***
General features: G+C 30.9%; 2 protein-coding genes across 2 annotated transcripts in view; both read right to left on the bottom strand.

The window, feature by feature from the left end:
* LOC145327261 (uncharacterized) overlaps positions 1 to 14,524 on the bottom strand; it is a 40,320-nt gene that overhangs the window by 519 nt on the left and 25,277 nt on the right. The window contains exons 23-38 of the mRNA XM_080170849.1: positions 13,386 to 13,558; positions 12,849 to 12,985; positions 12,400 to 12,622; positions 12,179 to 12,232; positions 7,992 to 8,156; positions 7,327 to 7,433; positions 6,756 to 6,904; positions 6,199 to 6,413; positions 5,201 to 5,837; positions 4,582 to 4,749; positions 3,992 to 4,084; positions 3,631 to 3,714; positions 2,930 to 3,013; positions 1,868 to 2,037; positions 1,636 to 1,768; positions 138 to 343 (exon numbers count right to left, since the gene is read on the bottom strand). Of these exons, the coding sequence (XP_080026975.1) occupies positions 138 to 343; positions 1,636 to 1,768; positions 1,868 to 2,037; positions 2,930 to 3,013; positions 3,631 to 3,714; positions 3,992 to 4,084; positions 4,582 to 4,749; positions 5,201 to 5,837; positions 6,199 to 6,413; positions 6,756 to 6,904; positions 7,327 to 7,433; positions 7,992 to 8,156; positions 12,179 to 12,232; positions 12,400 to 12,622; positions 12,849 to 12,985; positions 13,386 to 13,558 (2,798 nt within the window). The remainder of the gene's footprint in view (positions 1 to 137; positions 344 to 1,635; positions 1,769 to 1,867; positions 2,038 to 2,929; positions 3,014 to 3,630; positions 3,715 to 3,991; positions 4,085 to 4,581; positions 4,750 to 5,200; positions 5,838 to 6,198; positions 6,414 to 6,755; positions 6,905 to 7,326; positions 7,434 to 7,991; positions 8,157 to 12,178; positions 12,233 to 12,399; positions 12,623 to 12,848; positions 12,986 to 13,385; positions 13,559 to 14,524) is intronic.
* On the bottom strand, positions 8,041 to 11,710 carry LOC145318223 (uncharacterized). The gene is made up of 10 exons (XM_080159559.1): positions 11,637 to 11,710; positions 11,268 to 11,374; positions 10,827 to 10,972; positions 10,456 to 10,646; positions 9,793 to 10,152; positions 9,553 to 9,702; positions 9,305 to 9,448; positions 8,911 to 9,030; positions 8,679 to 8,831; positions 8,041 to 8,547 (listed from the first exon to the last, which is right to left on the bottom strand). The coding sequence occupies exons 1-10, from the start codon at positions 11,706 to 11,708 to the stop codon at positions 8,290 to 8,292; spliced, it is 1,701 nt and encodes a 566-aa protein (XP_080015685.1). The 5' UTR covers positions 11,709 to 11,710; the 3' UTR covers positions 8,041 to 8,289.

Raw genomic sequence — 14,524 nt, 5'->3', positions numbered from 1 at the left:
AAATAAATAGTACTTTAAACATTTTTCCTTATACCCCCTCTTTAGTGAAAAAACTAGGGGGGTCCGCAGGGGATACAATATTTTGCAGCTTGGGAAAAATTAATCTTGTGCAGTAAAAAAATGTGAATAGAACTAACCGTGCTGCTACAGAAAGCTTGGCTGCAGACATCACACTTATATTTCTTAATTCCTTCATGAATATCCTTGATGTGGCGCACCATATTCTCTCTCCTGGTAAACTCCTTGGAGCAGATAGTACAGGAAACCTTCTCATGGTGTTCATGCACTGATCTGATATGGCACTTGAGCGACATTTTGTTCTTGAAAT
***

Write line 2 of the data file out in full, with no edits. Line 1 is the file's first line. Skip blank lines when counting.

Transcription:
The window, feature by feature from the left end: